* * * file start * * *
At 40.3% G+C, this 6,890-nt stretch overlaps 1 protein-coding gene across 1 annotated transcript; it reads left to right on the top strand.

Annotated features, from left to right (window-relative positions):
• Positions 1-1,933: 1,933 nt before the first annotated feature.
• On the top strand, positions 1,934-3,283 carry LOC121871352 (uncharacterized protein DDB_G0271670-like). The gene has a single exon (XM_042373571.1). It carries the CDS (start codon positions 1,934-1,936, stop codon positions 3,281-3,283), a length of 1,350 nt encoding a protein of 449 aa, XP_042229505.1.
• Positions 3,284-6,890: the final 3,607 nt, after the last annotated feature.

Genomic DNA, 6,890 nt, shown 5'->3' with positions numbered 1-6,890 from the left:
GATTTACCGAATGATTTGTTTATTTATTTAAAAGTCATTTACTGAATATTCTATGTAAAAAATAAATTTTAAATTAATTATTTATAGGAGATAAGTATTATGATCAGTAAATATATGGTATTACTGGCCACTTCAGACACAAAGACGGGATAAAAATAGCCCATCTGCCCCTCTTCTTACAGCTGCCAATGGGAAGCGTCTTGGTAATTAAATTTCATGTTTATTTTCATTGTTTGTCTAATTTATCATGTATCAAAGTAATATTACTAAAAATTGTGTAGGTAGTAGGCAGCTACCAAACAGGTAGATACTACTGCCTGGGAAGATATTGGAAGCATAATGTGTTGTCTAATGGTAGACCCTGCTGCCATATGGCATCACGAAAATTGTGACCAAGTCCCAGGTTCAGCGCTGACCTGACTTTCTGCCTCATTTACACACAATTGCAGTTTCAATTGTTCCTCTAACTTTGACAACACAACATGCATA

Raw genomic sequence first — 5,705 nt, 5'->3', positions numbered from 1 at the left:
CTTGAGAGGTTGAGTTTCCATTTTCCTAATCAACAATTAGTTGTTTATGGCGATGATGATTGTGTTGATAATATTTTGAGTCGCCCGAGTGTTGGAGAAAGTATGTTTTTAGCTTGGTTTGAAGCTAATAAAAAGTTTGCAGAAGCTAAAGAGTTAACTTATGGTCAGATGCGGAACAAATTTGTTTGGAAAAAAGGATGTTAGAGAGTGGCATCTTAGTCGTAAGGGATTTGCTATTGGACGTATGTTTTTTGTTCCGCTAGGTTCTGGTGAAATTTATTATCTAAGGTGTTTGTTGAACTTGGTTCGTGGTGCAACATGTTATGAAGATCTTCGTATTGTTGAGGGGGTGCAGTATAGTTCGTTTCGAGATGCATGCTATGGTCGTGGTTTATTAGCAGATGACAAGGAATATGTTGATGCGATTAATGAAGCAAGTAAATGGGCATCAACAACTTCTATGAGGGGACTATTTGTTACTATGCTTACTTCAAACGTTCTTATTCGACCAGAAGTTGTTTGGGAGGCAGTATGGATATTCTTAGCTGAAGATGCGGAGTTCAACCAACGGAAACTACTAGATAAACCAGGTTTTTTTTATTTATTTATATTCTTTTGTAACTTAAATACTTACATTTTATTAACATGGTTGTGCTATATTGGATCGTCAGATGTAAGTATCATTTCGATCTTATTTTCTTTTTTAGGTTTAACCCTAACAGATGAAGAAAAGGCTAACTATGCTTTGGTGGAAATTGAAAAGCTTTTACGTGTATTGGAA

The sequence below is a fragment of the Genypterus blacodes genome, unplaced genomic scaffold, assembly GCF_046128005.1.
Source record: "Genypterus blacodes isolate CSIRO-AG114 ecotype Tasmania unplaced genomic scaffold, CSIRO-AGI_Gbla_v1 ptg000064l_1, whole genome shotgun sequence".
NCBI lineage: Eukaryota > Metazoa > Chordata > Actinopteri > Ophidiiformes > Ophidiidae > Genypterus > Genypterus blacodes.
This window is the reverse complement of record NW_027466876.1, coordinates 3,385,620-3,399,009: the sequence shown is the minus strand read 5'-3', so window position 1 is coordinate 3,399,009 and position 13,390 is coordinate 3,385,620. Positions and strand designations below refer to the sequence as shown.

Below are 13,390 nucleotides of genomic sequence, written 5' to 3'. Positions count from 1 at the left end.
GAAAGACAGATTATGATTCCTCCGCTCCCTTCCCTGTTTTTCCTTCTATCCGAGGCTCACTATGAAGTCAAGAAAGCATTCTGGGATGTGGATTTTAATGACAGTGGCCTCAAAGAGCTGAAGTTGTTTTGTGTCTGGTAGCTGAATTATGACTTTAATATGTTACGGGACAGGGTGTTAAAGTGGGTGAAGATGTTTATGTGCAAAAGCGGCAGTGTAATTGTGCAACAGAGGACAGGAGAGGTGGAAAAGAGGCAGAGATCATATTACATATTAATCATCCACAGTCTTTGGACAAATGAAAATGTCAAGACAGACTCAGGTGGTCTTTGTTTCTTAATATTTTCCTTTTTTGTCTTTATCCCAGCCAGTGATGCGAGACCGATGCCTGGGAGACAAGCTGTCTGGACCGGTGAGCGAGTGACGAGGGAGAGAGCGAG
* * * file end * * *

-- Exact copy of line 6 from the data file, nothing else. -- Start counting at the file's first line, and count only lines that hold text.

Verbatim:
Genomic DNA, 6,890 nt, shown 5'->3' with positions numbered 1-6,890 from the left: